Book Review: "Winning Investors Over" Is a Timely Survival Guide for IROs, CFOs and Others
As I read “Winning Investors Over: Surprising Truths About Honesty, Earnings Guidance, and Other Ways to Boost Your Stock Price,” I kept thinking to myself that I wished this book had been written years ago for it would have saved me a lot of time and trouble. Penned by the esteemed Professor Baruch Lev, one of our profession’s most important voices, this book is a survival guide for regaining and sustaining investor confidence and he systematically outlines ways in which corporate managers can do so.
In his book, Prof. Lev draws on considerable research in finance, economics, accounting and management to analyze a broad spectrum of issues and strategies related to managers’ relationships with investors along with the consequences of their interactions and offers practical solutions to improve those relationships.
In “Winning Investors Over,” Lev presents authoritative, often surprising advice for dealing intelligently with Wall Street-and boosting your company’s earnings and stock price. Through rigorous data analysis and real-life cases, Lev shows how to: (1) Understand and address investors’ concerns to secure ongoing funding and support from the capital markets, (2) Deliver disappointing news effectively to investors, (3) Build, rebuild, and maintain credibility on Wall Street, (4) Buy time for your company’s recovery from activist shareholders and hedge fund raiders, and (5) Structure your compensation to win shareholders’ support. “Winning Investors Over” demonstrates that despite the uncertainty that characterizes Wall Street today, you can still establish a mutually beneficial, long-term partnership with investors.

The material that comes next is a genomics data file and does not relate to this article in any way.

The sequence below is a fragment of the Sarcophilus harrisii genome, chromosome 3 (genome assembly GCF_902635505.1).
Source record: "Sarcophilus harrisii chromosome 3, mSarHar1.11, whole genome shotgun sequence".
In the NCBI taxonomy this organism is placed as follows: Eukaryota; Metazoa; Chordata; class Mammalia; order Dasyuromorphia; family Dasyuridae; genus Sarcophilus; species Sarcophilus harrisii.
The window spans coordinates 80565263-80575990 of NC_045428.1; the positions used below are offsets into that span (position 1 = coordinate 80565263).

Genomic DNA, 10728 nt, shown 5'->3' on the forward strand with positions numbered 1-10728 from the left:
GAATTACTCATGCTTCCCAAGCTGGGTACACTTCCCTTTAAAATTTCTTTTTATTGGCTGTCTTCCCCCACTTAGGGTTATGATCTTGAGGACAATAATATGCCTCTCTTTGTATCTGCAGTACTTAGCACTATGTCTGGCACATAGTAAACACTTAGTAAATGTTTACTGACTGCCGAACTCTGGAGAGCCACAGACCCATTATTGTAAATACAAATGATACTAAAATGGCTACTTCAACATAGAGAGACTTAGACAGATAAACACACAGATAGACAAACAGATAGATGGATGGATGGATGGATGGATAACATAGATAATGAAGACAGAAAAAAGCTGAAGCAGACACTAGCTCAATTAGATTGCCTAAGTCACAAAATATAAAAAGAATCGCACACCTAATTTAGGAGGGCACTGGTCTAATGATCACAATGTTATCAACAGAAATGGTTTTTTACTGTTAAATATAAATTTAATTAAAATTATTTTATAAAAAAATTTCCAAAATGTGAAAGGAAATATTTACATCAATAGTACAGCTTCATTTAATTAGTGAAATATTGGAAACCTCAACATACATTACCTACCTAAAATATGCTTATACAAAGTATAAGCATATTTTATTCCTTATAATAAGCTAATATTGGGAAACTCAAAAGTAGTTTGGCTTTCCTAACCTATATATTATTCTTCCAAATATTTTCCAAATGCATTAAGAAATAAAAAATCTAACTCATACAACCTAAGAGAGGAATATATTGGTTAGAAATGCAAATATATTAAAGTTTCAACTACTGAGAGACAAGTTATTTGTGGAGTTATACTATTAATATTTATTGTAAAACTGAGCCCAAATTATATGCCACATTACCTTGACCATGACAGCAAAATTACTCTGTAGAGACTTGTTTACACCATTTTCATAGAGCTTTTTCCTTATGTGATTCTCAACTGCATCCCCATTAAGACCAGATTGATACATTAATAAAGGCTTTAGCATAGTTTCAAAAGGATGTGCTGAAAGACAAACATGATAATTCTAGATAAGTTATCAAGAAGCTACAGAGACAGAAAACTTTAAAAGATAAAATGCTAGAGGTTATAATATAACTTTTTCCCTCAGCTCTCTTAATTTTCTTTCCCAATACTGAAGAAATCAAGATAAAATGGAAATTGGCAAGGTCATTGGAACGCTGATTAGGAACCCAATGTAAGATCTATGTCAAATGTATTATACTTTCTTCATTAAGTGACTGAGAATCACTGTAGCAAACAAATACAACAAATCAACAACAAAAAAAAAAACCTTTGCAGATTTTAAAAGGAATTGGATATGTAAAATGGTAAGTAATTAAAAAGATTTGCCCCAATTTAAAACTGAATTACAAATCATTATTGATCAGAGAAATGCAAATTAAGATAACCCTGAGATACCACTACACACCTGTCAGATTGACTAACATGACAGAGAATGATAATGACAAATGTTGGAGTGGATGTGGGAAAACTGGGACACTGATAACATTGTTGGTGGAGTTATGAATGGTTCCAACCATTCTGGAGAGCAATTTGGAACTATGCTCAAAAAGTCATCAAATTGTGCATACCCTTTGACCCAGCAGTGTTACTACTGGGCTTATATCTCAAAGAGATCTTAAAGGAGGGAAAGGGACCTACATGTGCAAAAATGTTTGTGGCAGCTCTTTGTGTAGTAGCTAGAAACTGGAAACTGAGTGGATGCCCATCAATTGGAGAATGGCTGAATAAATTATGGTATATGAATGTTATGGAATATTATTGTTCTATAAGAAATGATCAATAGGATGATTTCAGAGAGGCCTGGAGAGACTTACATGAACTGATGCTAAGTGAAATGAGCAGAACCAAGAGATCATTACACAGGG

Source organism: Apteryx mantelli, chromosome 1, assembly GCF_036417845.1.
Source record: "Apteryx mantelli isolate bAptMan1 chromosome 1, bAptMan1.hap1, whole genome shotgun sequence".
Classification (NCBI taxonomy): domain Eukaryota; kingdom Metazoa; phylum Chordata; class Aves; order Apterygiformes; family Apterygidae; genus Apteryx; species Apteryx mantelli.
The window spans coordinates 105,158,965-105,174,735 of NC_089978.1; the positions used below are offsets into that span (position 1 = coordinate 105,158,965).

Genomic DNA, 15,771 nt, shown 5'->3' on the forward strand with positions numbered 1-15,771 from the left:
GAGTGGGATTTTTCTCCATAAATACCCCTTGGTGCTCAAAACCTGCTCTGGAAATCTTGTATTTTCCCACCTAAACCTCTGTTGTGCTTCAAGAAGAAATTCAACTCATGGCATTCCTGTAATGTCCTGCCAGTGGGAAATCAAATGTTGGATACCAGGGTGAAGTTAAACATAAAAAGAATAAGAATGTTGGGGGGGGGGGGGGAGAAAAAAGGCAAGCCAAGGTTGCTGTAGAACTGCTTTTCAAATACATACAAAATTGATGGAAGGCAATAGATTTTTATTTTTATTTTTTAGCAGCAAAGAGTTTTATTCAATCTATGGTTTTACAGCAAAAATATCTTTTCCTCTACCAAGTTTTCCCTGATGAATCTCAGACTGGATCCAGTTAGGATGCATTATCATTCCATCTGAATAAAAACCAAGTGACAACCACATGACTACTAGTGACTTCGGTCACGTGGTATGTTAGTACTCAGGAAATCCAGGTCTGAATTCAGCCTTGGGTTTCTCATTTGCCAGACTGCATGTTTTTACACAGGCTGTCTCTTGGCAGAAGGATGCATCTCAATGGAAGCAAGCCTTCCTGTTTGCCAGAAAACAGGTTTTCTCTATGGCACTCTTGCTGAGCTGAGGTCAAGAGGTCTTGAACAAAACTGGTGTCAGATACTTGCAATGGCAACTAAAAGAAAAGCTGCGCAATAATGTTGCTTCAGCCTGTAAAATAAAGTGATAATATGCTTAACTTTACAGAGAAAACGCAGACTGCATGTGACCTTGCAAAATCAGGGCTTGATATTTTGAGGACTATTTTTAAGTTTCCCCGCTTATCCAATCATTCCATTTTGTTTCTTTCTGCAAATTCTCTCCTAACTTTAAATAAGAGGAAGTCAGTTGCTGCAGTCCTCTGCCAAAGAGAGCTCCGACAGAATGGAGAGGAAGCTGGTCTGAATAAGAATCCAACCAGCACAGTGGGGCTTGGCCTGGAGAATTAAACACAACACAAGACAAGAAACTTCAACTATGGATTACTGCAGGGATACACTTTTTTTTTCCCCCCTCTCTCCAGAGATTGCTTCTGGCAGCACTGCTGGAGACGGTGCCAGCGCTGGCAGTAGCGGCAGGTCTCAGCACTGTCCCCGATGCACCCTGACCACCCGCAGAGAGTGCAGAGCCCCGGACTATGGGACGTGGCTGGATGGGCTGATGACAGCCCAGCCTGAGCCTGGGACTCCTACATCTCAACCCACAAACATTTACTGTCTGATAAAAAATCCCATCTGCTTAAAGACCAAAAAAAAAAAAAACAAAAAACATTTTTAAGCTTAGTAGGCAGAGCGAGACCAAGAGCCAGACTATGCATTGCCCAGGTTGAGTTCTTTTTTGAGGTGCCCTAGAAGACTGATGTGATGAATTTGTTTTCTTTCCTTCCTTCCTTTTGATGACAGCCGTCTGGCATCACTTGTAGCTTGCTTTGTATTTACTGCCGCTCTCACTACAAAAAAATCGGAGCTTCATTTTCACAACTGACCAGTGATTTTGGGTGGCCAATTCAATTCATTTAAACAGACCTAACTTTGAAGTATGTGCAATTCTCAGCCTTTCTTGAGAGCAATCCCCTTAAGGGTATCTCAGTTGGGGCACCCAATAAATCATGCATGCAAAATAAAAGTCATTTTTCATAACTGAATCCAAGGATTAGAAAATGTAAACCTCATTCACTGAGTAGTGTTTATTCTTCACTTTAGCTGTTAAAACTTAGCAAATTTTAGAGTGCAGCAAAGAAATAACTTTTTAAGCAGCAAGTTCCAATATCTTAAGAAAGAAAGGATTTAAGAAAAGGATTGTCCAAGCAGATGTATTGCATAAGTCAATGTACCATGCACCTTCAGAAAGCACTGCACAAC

Prof. Lev also debunks a number of “myths” in his book. Most notably, the issue of providing earnings guidance comes under rigorous examination. It is Lev’s view that, contrary to objections from investors such as Warren Buffet, earnings guidance actually prevents stock prices from straying from their intrinsic value and mitigates lawsuits. He also takes on the notion that overpriced shares are good for companies by providing evidence that inflated prices are a recipe for investor disappointment.
The book makes use of Lev’s original research and that of many other leading finance and economic scholars to provide insights and strategies for avoiding setbacks in the capital markets and riding them out when they do occur. “Winning Investors Over” contains numerous examples drawn from real life as Lev dissects the activities and investor strategies of companies such as IBM, Deere & Co., GE, Dell, and Netflix, among others.
The key for executives is not to ignore Wall Street but to be smarter in their dealings with it. Recent research offers clear lessons about what investors value. Above all, they want honesty and transparency. Through prudent use of earnings guidance, pro forma earnings, and conference calls, executives can convey solid, credible information about their corporation’s prospects. Investors will reward them if they do.
Having heard Prof. Lev speak and read some of his previous writings, the publication of this book adds to a lustrous career. Provocative and practical, this book is the definitive guide for developing a winning strategy for the capital markets. “Winning Investors Over” has a permanent place on my bookshelf and is a must-read for anyone engaged in the practice of investor relations.